Also, you don’t have to live in New York City, you could live in Westchester County or Long Island and still be close to Manhattan.

  5. BY Apex Predator says:

    I left a high-tech city to live on the beach. It turns out this is where tech careers go to die. Since I have family in Atlanta, I’ve been thinking of leaving the good life to get back on track there. Decisions decisions…

  6. BY Apex Predator says:

    I left a high-tech city to live on the beach. It turns out this is where tech careers go to die. Since I have family in Atlanta, I’ve been thinking of leaving the good life to get back on track there. Decisions decisions…

  7. BY RobS says:

    I guess I’m not understanding the premise here.
    If “Only 37 percent are willing to relocate outside [Georgia's] borders”, sounds like 63% of the people are competing for the jobs available.
    So “First, it means companies will have to offer pretty generous packages in order to lure you away. Second, it can drive up salaries”
    Why do they want to lure you away if you’re already there? and why would it drive up salaries if there are plenty of people around to do the job?

    • BY trothaar says:

      Unless they are searching to fill a high executive level position–i.e., CEO–the overwhelming majority of companies won’t even bother considering far-flung applicants, let alone offer them relocation assistance. I was having a conversation with a recruiter about this on Quora. There are too many problems associated with hiring people who need to relocate. There is absolutely no reason for any company to go through this hassle when there are hundreds, perhaps thousands of applicants who are just as qualified, live 15 minutes away, and can start tomorrow.

      It is simply more prudent for a company to hire a mediocre local candidate than a stellar one who lives on the other side of the continent.

  8. BY RobS says:

    I guess I’m not understanding the premise here.
    If “Only 37 percent are willing to relocate outside [Georgia's] borders”, sounds like 63% of the people are competing for the jobs available.
    So “First, it means companies will have to offer pretty generous packages in order to lure you away. Second, it can drive up salaries”
    Why do they want to lure you away if you’re already there? and why would it drive up salaries if there are plenty of people around to do the job?

    • BY trothaar says:

      Unless they are searching to fill a high executive level position–i.e., CEO–the overwhelming majority of companies won’t even bother considering far-flung applicants, let alone offer them relocation assistance. I was having a conversation with a recruiter about this on Quora. There are too many problems associated with hiring people who need to relocate. There is absolutely no reason for any company to go through this hassle when there are hundreds, perhaps thousands of applicants who are just as qualified, live 15 minutes away, and can start tomorrow.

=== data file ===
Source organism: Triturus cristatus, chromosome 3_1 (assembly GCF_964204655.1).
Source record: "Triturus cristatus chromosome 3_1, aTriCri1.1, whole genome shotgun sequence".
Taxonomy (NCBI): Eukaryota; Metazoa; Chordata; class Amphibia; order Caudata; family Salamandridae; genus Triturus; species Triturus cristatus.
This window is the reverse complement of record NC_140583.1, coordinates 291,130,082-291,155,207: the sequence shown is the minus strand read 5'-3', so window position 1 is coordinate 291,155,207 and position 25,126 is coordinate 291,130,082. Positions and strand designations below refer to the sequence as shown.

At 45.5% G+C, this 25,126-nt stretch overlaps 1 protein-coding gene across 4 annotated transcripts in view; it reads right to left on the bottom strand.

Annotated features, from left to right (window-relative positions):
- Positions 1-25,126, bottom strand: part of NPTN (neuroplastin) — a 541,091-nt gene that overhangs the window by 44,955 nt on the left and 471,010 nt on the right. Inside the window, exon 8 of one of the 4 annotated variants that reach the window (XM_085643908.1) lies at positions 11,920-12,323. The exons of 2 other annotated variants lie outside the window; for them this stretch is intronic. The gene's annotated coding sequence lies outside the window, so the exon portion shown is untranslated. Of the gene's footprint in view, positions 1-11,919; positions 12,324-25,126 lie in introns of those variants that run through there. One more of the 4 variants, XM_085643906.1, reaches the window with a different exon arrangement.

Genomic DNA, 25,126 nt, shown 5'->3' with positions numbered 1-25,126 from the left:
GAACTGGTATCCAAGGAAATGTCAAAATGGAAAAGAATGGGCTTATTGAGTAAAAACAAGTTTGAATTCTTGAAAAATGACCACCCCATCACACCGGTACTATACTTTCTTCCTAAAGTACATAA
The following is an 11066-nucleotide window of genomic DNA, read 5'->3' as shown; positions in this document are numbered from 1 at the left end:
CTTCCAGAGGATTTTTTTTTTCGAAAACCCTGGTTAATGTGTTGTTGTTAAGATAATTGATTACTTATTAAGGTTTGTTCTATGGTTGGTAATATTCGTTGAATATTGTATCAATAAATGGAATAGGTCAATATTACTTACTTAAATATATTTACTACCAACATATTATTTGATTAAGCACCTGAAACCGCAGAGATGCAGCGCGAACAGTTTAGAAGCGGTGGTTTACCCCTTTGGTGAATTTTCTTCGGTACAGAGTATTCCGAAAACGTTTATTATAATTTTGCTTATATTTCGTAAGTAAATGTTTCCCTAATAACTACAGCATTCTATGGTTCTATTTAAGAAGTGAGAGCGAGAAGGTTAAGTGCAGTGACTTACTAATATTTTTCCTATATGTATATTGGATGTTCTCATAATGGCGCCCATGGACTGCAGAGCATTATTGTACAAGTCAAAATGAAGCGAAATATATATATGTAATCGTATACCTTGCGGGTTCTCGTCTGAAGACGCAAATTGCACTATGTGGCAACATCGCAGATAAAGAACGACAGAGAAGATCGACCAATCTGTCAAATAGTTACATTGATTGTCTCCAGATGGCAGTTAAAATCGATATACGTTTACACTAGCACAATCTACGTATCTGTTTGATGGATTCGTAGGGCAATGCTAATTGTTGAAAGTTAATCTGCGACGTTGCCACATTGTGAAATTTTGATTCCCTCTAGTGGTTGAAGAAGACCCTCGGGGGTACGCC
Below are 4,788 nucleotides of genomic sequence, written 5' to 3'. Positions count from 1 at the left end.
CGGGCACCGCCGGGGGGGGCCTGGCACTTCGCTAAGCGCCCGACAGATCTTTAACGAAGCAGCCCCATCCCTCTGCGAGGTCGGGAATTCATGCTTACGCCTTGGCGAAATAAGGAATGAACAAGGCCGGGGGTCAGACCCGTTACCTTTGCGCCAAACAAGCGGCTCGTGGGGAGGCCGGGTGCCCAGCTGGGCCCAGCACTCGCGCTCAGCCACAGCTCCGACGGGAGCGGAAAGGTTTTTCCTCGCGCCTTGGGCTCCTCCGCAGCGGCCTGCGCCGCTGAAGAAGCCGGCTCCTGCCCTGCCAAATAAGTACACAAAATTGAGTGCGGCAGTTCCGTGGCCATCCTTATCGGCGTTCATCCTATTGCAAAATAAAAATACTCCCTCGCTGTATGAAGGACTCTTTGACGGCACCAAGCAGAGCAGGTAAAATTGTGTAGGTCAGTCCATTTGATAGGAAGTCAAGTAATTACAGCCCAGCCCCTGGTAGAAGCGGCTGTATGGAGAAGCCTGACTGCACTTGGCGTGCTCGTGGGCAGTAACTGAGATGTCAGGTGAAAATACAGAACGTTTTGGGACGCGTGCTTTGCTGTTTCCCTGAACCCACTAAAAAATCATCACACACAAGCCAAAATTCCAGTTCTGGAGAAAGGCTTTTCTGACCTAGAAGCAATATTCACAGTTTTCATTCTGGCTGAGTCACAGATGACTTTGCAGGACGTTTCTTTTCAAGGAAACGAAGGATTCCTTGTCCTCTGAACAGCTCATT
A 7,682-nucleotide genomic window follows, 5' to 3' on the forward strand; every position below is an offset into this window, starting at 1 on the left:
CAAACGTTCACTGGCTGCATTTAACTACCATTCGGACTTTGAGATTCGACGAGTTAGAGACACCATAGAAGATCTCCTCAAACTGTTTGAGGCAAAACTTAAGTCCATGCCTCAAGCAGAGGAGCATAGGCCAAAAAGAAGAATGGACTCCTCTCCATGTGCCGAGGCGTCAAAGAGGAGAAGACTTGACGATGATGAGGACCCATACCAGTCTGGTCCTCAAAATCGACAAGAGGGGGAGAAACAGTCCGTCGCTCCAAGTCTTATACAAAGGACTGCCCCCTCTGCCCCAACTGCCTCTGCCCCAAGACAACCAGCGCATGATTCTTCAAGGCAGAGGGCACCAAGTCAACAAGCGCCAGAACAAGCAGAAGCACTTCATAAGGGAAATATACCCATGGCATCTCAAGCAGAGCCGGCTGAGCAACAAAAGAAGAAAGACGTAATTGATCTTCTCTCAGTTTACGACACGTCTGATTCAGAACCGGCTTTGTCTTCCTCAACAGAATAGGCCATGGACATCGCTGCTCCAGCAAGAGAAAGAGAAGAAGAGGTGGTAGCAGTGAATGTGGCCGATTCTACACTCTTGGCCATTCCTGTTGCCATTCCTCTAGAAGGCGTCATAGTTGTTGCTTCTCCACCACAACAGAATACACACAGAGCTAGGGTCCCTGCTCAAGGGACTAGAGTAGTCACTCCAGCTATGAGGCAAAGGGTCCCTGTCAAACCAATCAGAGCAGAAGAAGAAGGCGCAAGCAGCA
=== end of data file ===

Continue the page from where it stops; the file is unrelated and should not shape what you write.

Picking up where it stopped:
It is simply more prudent for a company to hire a mediocre local candidate than a stellar one who lives on the other side of the continent.

  9. BY trothaar says:

    I live in Delaware. I hate living here, because I hate cold weather. I wish I could move back to California, but unfortunately, this place is cheap…and cheap is all I can afford right now. I was hoping a Math/CIS degree would give me more options, but it didn’t. Now, I am confident that I will eventually earn enough money with my Beachbody business to go live wherever I want.

    It is beyond me why anyone is confident they can land a tech job here. The only jobs here are in banking and healthcare. Perhaps they are talking about very high-level employees, and not the entry-level positions I searched for (and failed to find).

    I’m thinking that these people want to stay here because it’s cheap. It IS cheap. You can call Delaware a lot of things, but “expensive” isn’t one of them. I don’t like it here, but it’s more important for me to have a cheap place to live until I can get my income up to speed than it is for me to live in a place I would like.

  10. BY trothaar says:

    I live in Delaware. I hate living here, because I hate cold weather. I wish I could move back to California, but unfortunately, this place is cheap…and cheap is all I can afford right now. I was hoping a Math/CIS degree would give me more options, but it didn’t. Now, I am confident that I will eventually earn enough money with my Beachbody business to go live wherever I want.

    It is beyond me why anyone is confident they can land a tech job here. The only jobs here are in banking and healthcare. Perhaps they are talking about very high-level employees, and not the entry-level positions I searched for (and failed to find).

    I’m thinking that these people want to stay here because it’s cheap. It IS cheap. You can call Delaware a lot of things, but “expensive” isn’t one of them. I don’t like it here, but it’s more important for me to have a cheap place to live until I can get my income up to speed than it is for me to live in a place I would like.

  11. BY Dave says:

    Well I moved to New York State in September last year after leaving a dead end job at Oracle. I am a Siebel programmer (14 years experience) and have landed an interesting job in the Poughkeepsie, NY area. Salaries are low, and rents are high. I pat $950 per month for a rathole of an apartment in Wappingers Falls. Taxes both state and sales ta are also quite high.

    I don’t mind the winters or cold that much and thought that this would be a plus in that most of the folks I am competing for jobs with are from India where it is generally warmer than the North East US.

    I am planning to relo back to Dallas in the near future. Both here to NY and back to TX will be at my own expense. Employer did not even offer advice on where to live in the area when I came up to NY.